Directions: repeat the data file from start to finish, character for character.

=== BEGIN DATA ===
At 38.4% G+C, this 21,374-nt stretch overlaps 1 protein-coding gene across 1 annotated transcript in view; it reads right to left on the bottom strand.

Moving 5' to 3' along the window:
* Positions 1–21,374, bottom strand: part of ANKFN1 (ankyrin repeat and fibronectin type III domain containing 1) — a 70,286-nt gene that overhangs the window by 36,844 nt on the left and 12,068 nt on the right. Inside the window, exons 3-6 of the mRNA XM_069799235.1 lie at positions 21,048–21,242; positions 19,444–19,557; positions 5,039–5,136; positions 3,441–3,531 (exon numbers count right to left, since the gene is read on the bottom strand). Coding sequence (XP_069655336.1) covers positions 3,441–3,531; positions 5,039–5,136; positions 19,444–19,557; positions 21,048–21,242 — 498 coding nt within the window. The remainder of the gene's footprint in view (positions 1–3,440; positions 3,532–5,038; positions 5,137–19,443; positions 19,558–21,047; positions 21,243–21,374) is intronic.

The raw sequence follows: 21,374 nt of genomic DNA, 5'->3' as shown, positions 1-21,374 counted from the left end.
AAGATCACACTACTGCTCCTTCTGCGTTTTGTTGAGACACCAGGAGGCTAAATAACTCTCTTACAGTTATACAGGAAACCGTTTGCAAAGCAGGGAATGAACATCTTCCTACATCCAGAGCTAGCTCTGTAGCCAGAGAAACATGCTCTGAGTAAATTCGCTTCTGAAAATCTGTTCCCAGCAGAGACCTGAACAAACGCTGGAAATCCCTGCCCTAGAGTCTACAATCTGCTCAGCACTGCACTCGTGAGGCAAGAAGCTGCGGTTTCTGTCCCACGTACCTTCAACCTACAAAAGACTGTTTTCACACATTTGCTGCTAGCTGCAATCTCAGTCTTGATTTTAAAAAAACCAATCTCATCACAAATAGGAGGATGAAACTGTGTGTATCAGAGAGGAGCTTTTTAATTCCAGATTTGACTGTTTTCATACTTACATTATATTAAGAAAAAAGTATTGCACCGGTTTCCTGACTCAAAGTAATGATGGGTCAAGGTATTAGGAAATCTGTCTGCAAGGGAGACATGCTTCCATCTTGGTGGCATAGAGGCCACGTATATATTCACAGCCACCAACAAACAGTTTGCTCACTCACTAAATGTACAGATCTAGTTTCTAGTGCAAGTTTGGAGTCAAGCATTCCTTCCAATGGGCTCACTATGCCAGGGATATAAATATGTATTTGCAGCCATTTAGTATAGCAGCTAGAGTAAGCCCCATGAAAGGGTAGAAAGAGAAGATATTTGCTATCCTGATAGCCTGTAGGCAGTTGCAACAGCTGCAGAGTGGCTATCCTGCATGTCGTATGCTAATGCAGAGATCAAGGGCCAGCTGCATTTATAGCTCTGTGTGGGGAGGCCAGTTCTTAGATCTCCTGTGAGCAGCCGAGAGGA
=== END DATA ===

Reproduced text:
At 38.4% G+C, this 21,374-nt stretch overlaps 1 protein-coding gene across 1 annotated transcript in view; it reads right to left on the bottom strand.

Moving 5' to 3' along the window:
* Positions 1–21,374, bottom strand: part of ANKFN1 (ankyrin repeat and fibronectin type III domain containing 1) — a 70,286-nt gene that overhangs the window by 36,844 nt on the left and 12,068 nt on the right. Inside the window, exons 3-6 of the mRNA XM_069799235.1 lie at positions 21,048–21,242; positions 19,444–19,557; positions 5,039–5,136; positions 3,441–3,531 (exon numbers count right to left, since the gene is read on the bottom strand). Coding sequence (XP_069655336.1) covers positions 3,441–3,531; positions 5,039–5,136; positions 19,444–19,557; positions 21,048–21,242 — 498 coding nt within the window. The remainder of the gene's footprint in view (positions 1–3,440; positions 3,532–5,038; positions 5,137–19,443; positions 19,558–21,047; positions 21,243–21,374) is intronic.

The raw sequence follows: 21,374 nt of genomic DNA, 5'->3' as shown, positions 1-21,374 counted from the left end.
AAGATCACACTACTGCTCCTTCTGCGTTTTGTTGAGACACCAGGAGGCTAAATAACTCTCTTACAGTTATACAGGAAACCGTTTGCAAAGCAGGGAATGAACATCTTCCTACATCCAGAGCTAGCTCTGTAGCCAGAGAAACATGCTCTGAGTAAATTCGCTTCTGAAAATCTGTTCCCAGCAGAGACCTGAACAAACGCTGGAAATCCCTGCCCTAGAGTCTACAATCTGCTCAGCACTGCACTCGTGAGGCAAGAAGCTGCGGTTTCTGTCCCACGTACCTTCAACCTACAAAAGACTGTTTTCACACATTTGCTGCTAGCTGCAATCTCAGTCTTGATTTTAAAAAAACCAATCTCATCACAAATAGGAGGATGAAACTGTGTGTATCAGAGAGGAGCTTTTTAATTCCAGATTTGACTGTTTTCATACTTACATTATATTAAGAAAAAAGTATTGCACCGGTTTCCTGACTCAAAGTAATGATGGGTCAAGGTATTAGGAAATCTGTCTGCAAGGGAGACATGCTTCCATCTTGGTGGCATAGAGGCCACGTATATATTCACAGCCACCAACAAACAGTTTGCTCACTCACTAAATGTACAGATCTAGTTTCTAGTGCAAGTTTGGAGTCAAGCATTCCTTCCAATGGGCTCACTATGCCAGGGATATAAATATGTATTTGCAGCCATTTAGTATAGCAGCTAGAGTAAGCCCCATGAAAGGGTAGAAAGAGAAGATATTTGCTATCCTGATAGCCTGTAGGCAGTTGCAACAGCTGCAGAGTGGCTATCCTGCATGTCGTATGCTAATGCAGAGATCAAGGGCCAGCTGCATTTATAGCTCTGTGTGGGGAGGCCAGTTCTTAGATCTCCTGTGAGCAGCCGAGAGGA